Wise Action

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As you can see in the illustration, Wise Action, Wise Speech and Wise Livelihood arise like steam out of Wise Mindfulness.

This is not the traditional way these three parts of the Eightfold Path are taught. Usually these three virtue or sila practices are taught sooner than some of the others we have explored. But the teacher is always advised to consider the needs and nature of his or her students. For most of the past 2500 years, these teachings have mostly been offered to boys and young men in their training as monks, and to a lesser degree girls and young women training as nuns. They needed basic instruction in right and wrong. My students are women of a certain age. They not only know the difference between right and wrong, they have taught it to younger generations. My students are women with wisdom earned the hard way, through life experience. They consistently try to do the right thing. Even so, things don’t always turn out right, do they?

Say, for example, you put together a family gathering, try to make everyone happy, but then one of your adult children or a husband says, ‘Just relax, you’re stressing us all out.” Sound familiar? You might think ‘Why that ungrateful…After all I’ve done, this is the thanks I get?” or “You lout, if you had any clue to how much work and planning is involved to make something like this come out so you all can relax!” Oh yeah, you’re bound to get a little huffy. You’re exhausted and your feelings are hurt.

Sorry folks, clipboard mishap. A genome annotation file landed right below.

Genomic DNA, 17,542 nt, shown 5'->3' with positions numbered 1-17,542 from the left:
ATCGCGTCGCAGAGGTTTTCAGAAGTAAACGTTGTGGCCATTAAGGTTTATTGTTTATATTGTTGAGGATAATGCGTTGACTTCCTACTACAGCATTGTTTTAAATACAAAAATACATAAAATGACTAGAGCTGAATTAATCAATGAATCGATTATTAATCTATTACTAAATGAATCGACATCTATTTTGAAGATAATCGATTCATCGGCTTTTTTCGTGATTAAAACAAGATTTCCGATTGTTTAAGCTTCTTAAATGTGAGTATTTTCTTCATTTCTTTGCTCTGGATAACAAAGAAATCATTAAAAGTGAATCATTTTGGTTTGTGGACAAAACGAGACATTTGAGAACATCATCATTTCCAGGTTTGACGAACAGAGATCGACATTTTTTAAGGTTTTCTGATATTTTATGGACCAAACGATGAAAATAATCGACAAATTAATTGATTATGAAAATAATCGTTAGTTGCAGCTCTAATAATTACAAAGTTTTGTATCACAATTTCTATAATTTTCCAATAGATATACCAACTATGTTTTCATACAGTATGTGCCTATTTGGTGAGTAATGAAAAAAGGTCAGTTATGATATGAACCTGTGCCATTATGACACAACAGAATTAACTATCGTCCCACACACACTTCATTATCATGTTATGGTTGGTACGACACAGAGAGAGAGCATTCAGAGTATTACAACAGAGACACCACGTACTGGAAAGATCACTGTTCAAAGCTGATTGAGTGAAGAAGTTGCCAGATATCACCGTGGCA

Exhaustion and hurt feelings are clues for us to recognize that something about this was not Wise Action. But what? This is where the Eightfold Path is so handy.

If we look back down the Cooking Pot Analogy to that little flame of intention, we can probably see that we were so focused on this future event, we forgot about the intention to stay present. And in doing so there were certainly times when we weren’t compassionate with ourselves or others. What were our motivations then? Were we fueled by fear that we would get the reputation as inept, slovenly or somewhat less than the hostess with the mostest? Quel horreur! Perhaps we can smile at our human foibles instead of defending or indulging them. With awareness and compassion, we can realign with Wise Intention.

When we look at the balanced campfire logs of Wise Effort, we can see that we got out of balance by striving too hard to make everything just perfect. As if perfection ever caused happiness! And, just so we’re clear, it isn’t balance to strive mindlessly for weeks and then after the event took to our bed for days. Balance is alive in every moment.

We can question if we were holding Wise View. Answer? Probably not. Probably we were mindlessly seeking that infamous Kodak moment, trying to prove something to ourselves or others, and finding fault with everything that didn’t measure up, including or most especially ourselves.

Here are some simple steps to understand Wise Action:
  1. Recognize an unskillful action, your own or someone else’s.
  2. Note the intentions, motivations, urges or impulses that prompted the action. Were they Wise Intentions to be mindful and kind?